Writing

Writing vs. a Bad Relationship

I know it’s been forever since I’ve blogged and here’s my “truly sorry” for that. This Writing Mom’s got herself a job!!! TOOK FOREVER. 103 resumes later and I’ve landed myself somewhere I really love being. The downside…there went all my writing time.

By the time I get home after having woke up before the sun’s even up, hauling two girls that are somewhere in limbo over having to get up to daycare,switching my “work mind” on with a cup of Cenex’s strongest java and blaring Pandora on whatever I’m feeling at the moment (this morning it was U2 accompanying me on my commute), drilling my happy way through an 8 hour day, driving BACK home, picking up kids no longer in limbo over going to daycare but now in limbo over having to go HOME and who have made it their personal responsibility to bombard mom with “flying squirrel attacks”, making supper, surviving the circus commonly referred to as the bedtime routine I usually end up sitting in front of my computer looking a little something like this:

staring-blankly_o_161311

Which got me thinking while agonizing over what to blog about and seriously re-considering any involvement in NaNo month at all…writing a novel is kind of like a bad relationship.

You open up a document and you start dating. Everything is fresh in your mind, everything new and filled with promise. You spend countless hours together, share some drinks and there’s an allover feeling of bliss and excitement.

Then you’re a few chapters in. That euphoria has dwindled slightly. You’ve settled into a comfortable pace and still feel pretty damn good about everything but the rush has dissipated. You spend your mornings together chatting over coffee, spend a few hours in the evenings cuddling and chatting but not like you used to.

You’re halfway in and now you’re too comfortable – comfortable enough to not spend every waking moment with your novel. You might go all day without seeing it or even considering involvement with it. You get busy, neglectful. And the novel strikes back the only way it knows how – by taking that first pivotal step towards destruction and picking the first fight. It lays the smack-down with writer’s block.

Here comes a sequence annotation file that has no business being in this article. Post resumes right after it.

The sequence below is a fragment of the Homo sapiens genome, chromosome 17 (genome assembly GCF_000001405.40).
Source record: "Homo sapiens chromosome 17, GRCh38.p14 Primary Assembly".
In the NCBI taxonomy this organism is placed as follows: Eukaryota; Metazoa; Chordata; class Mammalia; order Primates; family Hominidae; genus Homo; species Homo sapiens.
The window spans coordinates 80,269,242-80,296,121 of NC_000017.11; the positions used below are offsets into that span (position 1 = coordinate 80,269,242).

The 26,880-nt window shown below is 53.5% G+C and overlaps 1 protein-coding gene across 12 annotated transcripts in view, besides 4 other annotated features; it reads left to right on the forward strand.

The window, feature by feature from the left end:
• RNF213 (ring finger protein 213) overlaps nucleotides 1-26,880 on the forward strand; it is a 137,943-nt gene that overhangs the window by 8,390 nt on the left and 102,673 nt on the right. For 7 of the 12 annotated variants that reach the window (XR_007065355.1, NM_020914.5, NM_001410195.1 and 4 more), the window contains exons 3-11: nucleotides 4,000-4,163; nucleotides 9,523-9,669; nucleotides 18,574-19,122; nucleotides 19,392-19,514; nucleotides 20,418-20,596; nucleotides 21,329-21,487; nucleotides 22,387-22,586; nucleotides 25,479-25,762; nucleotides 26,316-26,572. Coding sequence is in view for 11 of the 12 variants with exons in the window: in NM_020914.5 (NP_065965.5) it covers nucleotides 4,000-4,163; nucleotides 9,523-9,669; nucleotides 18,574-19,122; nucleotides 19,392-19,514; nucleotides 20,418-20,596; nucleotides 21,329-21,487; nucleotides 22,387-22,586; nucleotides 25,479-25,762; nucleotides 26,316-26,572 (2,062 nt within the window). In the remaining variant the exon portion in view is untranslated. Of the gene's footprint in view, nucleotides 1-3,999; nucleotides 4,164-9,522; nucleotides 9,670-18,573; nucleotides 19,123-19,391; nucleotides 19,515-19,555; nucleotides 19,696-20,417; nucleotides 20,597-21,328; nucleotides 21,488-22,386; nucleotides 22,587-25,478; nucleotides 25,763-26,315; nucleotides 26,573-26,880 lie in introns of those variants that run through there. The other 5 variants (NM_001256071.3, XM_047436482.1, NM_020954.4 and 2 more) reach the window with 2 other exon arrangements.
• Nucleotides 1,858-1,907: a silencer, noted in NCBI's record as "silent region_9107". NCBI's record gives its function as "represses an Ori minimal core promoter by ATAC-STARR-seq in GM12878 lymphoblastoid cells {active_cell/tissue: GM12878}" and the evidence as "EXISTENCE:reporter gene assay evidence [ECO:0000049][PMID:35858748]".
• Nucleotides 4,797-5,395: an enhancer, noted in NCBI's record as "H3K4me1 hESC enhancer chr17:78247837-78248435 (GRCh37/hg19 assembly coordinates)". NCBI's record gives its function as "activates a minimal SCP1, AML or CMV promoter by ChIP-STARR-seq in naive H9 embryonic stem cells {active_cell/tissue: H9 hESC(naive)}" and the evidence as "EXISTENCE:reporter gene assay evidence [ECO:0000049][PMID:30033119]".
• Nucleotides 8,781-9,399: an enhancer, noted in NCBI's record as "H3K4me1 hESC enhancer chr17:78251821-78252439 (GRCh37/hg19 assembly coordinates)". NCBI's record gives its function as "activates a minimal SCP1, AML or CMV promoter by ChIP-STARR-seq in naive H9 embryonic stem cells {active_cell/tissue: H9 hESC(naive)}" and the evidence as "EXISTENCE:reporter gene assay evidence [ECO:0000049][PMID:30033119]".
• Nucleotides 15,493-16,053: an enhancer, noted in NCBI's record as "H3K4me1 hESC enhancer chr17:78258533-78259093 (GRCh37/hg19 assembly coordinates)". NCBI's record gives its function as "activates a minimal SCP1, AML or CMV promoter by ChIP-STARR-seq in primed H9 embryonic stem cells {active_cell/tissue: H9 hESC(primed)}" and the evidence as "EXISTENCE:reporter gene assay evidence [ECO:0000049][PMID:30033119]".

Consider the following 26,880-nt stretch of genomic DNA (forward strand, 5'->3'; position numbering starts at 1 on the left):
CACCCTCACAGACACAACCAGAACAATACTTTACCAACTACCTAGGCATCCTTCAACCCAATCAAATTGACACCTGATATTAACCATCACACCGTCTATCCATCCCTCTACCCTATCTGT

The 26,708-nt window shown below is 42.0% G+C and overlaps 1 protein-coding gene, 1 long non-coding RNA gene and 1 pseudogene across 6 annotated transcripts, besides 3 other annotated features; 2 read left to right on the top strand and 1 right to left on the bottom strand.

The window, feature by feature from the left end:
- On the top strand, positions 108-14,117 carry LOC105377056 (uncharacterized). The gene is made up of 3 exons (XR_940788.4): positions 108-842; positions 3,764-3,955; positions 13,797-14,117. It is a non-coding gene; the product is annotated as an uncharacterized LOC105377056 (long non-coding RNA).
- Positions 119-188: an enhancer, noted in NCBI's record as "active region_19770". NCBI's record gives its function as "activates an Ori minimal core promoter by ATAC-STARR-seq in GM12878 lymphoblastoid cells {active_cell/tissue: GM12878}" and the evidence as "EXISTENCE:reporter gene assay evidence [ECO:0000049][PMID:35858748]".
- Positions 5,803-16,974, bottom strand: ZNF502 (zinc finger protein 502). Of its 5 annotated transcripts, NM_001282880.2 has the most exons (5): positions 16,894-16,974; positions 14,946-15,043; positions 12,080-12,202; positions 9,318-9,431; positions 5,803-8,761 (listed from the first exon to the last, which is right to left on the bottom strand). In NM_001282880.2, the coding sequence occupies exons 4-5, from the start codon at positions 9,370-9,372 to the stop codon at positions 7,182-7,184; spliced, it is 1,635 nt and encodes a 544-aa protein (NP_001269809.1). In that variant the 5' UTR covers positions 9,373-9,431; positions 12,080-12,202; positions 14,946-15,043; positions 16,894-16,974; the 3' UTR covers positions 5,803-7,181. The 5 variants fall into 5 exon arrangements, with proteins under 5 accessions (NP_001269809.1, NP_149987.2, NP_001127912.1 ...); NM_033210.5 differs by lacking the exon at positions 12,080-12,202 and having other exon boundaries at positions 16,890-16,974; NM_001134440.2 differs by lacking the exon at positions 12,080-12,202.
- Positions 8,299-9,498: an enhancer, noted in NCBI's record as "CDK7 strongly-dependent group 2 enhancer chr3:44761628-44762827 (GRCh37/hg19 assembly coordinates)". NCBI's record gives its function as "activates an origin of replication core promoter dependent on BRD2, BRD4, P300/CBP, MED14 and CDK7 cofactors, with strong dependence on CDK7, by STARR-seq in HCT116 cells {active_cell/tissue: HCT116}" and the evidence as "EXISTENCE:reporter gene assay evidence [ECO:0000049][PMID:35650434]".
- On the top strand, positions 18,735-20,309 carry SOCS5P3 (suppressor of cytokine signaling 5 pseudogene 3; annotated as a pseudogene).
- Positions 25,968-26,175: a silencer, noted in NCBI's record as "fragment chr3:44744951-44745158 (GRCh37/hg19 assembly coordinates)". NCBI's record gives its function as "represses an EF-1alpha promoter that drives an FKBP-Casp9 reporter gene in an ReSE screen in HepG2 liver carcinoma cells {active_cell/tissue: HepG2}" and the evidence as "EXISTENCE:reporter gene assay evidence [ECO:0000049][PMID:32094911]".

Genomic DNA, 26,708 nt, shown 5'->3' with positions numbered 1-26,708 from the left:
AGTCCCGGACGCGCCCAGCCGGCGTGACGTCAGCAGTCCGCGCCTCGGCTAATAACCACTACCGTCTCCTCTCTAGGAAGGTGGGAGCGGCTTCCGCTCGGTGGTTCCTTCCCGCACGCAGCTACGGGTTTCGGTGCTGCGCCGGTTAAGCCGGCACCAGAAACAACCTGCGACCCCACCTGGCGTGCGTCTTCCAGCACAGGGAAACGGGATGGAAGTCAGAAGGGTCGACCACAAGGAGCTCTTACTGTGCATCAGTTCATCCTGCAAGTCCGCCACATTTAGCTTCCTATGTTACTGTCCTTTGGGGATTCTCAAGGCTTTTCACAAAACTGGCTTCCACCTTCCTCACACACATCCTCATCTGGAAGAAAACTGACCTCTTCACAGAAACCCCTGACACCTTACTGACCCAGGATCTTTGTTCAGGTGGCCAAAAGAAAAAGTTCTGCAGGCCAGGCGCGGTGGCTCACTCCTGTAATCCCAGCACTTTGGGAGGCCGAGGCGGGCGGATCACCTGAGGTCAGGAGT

You spend a lot of time confused over why this is happening, trying to make it work, trying to convince your novel that there’s still something there worth writing for. You cry, you scream, you might even throw things and pull the silent treatment on your novel, hoping that it will get the point and you can make up, have a drink or two and sleep in the same bed. (Yes, writers go to bed with their laptops. Sometimes there are late night epiphanies that need to be documented).

What comes after that monumental blowout is something that seems forced and unnatural. It might look good on the outside, but inside…you question everything. Uncertainty and indecision plague you.

By the time you’ve reached the end of your novel you know it’s over. You’ve silently accepted that the relationship has run it’s course and it can end one of two ways – amicably with each of you going your separate ways and finding healthy closure….or with one massive fight, both of you storming off swearing this is the end but leaving a cliffhanger that suggests otherwise and that the entire process will start over again when you’re ready to hit repeat on that entire mess. Because much like people who gravitate back into those bad relationships…writers are masochists. We always go back for more, even when we can remember in painful detail just how much it hurt last time.
So there you have it – writing vs. bad relationships. Not much of a difference, is there?

what idiot

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